Ulster CEO Jonny Petrie departs province by mutual consent

Petrie had previously stated his aim to stay on at the helm of the province after parting ways with former head coach Dan McFarland

An already tumultuous season at Ulster has taken another turn after it was announced that CEO Jonny Petrie has parted company with the northern province.

Petrie’s exit comes a month after the early termination of head coach Dan McFarland’s contract which, in turn, has resulted in Richie Murphy being appointed as interim head coach of the province.

A brief statement was issued by Ulster Rugby earlier today after growing speculation that time had been called on Petrie’s tenure at the Kingspan Stadium.

That statement said that: “The IRFU and Ulster Rugby confirm the departure of Jonny Petrie as CEO by mutual agreement.”


As with the current coaching situation at Ulster, the statement went on to explain that an interim CEO would be appointed prior to a recruitment process being carried out to fill the post on a permanent basis.

Kevin Potts, CEO of the IRFU, was quoted as saying: “The IRFU and Ulster Rugby thank Jonny for the five years spent with Ulster Rugby and wish him well, both personally and professionally, for the future.”

In the wake McFarland’s departure last month, Petrie had made it clear that he intended to stay on in the job and help see Ulster through their current financial issues.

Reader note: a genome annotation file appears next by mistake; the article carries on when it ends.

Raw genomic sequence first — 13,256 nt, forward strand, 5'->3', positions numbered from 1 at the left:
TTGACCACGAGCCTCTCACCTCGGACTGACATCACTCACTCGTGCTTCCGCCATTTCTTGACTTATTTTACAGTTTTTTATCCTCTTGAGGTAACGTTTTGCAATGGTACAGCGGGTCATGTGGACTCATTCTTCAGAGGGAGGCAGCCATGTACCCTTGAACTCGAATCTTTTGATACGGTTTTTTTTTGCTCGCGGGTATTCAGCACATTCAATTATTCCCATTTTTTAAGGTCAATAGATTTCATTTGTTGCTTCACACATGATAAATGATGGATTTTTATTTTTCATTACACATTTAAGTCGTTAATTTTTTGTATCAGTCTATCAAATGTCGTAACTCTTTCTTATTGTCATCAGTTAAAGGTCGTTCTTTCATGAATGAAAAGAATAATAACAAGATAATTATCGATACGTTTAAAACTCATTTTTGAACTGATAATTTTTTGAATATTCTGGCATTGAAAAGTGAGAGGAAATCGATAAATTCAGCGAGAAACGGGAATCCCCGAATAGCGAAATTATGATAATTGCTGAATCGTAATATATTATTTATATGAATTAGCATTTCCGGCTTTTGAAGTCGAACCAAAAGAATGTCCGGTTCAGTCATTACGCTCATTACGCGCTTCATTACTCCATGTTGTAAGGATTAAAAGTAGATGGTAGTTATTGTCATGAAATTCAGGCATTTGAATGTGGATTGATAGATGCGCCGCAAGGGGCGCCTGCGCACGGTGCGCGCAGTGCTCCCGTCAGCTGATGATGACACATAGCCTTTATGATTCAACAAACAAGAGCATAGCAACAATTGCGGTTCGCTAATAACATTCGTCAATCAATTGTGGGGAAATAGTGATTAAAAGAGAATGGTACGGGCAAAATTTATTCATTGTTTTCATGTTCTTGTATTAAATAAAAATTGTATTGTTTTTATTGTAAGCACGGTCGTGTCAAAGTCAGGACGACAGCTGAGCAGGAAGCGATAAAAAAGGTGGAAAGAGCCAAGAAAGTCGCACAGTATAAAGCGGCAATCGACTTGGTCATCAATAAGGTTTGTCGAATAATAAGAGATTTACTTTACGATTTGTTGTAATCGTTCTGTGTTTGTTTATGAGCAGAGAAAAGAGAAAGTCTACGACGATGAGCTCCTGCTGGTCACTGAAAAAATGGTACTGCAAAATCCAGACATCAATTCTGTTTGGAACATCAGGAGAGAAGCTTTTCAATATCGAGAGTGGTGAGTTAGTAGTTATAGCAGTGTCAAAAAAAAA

“It’s been fairly turbulent on the field and off the field, he said, “and I’m committed to what I do here, and I really care about seeing this province succeed.

“I want to see that through in the longer term.”

Petrie had been appointed as Ulster CEO in January 2019.

The Ulster squad are currently in South Africa and face the Stormers on Saturday following last weekend’s defeat at the Sharks which marked Murphy’s first game in charge.

The province are seventh in the URC table and have won just one of their last five games in all competitions.

Speaking just ahead of the confirmation of Petrie leaving, Ulster assistant coach Roddy Grant said: “We’re a long way away from any of that and it’s not my place to comment.

“Any speculation, any pressure or anything like that, everyone - players, staff - you are judged on what you do, so that quickly focuses the mind. It’s a tough profession.

“Pro sports teams are well used to head down, focusing and getting on with the job.

“Rugby is an easy one for everyone and especially the players as come the weekend, you have some big South Africans who are going to be physical and you don’t have much room for anything else to consider than what’s in front of us at the weekend,” Grant added.